(HONOLULU--July 7, 2014)--A language dies every 14 days. This sad truth was shared by Smithsonian Institute’s Dr. Michael Mason at the 2014 Native American Languages Summit held in Arlington, Va. last month. In the audience of about 300 Native Americans and Pacific Islanders were four representatives from Le Fetuao Samoan Language Center who are working in Hawaiʻi to teach the Samoan language to students of all ages.
Le Fetuao Executive Director and Founder Elisapeta Tuʻupo-Alaimaleata, Board Chair Dr. Meripa Godinet, Compliance and Financial Officer Rosia Tavita Curry and Communications Coordinator Alice Malepeai Silbanuz are a part of the 14-person staff providing free Samoan language lessons to help ensure that the Samoan language thrives in Hawaiʻi.
“Each year, 40 million dollars is provided to communities through the Administration for Native Americans (ANA) with one-third going toward language preservation and maintenance,” stated ANA Commission Lillian Sparks Robinson at the language summit held June 20.
On behalf of the children and families at Le Fetuao, Godinet and Tu'upo-Alaimaleata presented Robinson with a tanoa 'ava made in Samoa and a canvas photo of Samoan children taken May 17, 2014 at Le Fetuao's End of School Year Celebration. The photo is a reminder to ANA staff that the work they do and funds they provide are helping to improve the lives of children and families not only in Hawaiʻi, but in every grantee community in the Pacific and across the nation.
Le Fetuao is one of only 13 projects out of more than 90 applications in the nation that received ANA language maintenance and preservation grant funding in 2013. The funding is to create a community-based Samoan language curriculum, develop a Samoan language teacher training model, integrate technology and expand their popular services to be provided in two additional locations in Hawaiʻi.
While visiting the nation’s capital in Washington, D.C. for grantee meetings and the summit, Le Fetuao staff took the opportunity to brief staff from some of Hawaiʻi's Congressional delegates: Rep. Colleen Hanabusa, Rep. Tulsi Gabbard and Sen. Brian Schatz. The congressional visits concluded with a productive meeting with American Samoa Congressman Faleomavaega Eni Hunkin, who is very supportive of Le Fetuao's efforts in language preservation and maintenance.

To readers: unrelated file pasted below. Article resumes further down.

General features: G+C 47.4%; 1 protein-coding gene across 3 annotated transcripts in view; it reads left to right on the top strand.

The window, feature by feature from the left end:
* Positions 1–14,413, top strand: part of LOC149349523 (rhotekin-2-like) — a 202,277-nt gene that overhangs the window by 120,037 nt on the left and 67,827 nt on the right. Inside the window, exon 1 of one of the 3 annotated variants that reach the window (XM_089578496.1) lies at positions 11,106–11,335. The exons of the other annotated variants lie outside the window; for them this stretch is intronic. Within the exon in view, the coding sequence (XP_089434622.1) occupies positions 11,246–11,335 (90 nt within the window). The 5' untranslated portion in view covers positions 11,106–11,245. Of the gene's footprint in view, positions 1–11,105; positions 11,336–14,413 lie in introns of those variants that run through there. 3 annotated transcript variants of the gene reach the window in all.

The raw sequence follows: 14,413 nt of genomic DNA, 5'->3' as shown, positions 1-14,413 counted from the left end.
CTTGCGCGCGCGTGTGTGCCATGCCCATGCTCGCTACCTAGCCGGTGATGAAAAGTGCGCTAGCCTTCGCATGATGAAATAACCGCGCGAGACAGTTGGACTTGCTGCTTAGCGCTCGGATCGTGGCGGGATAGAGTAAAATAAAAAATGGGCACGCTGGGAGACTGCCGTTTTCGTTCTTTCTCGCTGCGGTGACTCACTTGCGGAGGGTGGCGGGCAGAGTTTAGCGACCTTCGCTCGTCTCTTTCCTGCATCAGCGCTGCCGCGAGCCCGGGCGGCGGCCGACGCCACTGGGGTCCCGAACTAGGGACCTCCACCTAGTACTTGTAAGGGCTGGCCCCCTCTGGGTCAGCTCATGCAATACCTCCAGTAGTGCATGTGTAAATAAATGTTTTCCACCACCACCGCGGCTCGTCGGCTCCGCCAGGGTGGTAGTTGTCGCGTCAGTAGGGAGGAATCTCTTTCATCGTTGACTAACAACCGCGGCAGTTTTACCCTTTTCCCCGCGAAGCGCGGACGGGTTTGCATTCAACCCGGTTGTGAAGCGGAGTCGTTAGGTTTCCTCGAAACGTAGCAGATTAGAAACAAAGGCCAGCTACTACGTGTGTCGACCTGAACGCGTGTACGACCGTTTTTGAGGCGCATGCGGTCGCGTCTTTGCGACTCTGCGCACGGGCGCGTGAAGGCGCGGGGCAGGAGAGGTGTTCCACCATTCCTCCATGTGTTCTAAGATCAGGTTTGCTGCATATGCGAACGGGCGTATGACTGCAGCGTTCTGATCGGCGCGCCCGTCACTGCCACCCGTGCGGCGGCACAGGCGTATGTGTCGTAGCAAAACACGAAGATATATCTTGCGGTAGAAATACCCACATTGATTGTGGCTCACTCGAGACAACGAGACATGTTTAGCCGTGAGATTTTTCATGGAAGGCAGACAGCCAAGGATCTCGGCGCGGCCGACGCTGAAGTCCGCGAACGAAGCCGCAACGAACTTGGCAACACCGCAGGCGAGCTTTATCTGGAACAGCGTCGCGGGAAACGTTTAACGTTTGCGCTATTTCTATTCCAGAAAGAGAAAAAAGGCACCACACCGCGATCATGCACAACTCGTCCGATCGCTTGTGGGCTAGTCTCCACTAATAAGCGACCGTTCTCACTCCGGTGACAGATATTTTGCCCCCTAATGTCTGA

At the meetings, Le Fetuao shared how it is providing employment opportunities for the Samoan community in Hawaiʻi, bringing academics and community members together to document a Samoan language curriculum that can be used by other Aoga Samoa (Samoan language schools). Additionally, the free Samoan language courses offered on Saturdays and during Hawaiʻi DOE breaks have become so popular that Le Fetuao has had to placed a number of families on a waitlist. In August, with the assistance of the ANA grant they plan to open a new A'oga Samoa at the Waiʻanae First Samoan Methodist Church under the directorship of Rev. Pesi and Tala Vitale.
In 2015, a third unnamed location will open providing much needed Samoan language lessons, and jobs for the Samoan community.
“We are so thankful to ANA for providing the resources that help us to give more students the opportunity to learn the Samoan language and culture and be proud of their Samoan heritage,” said Tuʻupo-Alaimaleata.
In 2013, Le Fetuao was awarded a three-year grant by the Administration for Native Americans (ANA), making it the first ANA-funded program in the nation dedicated to Samoan language preservation and maintenance. The center is located in Salt Lake, Hawaiʻi and provides free Samoan language courses to children in pre-school to high school, as well as adults. The culture preservation program thrives through community collaborations and the efforts of staff dedicated to teaching Samoan culture.
Le Fetuao is a 501C3 non-profit organization.
For more information, please visit www.lefetuao.com.
(Source: Le Fetuao Samoan Language Center Press Release)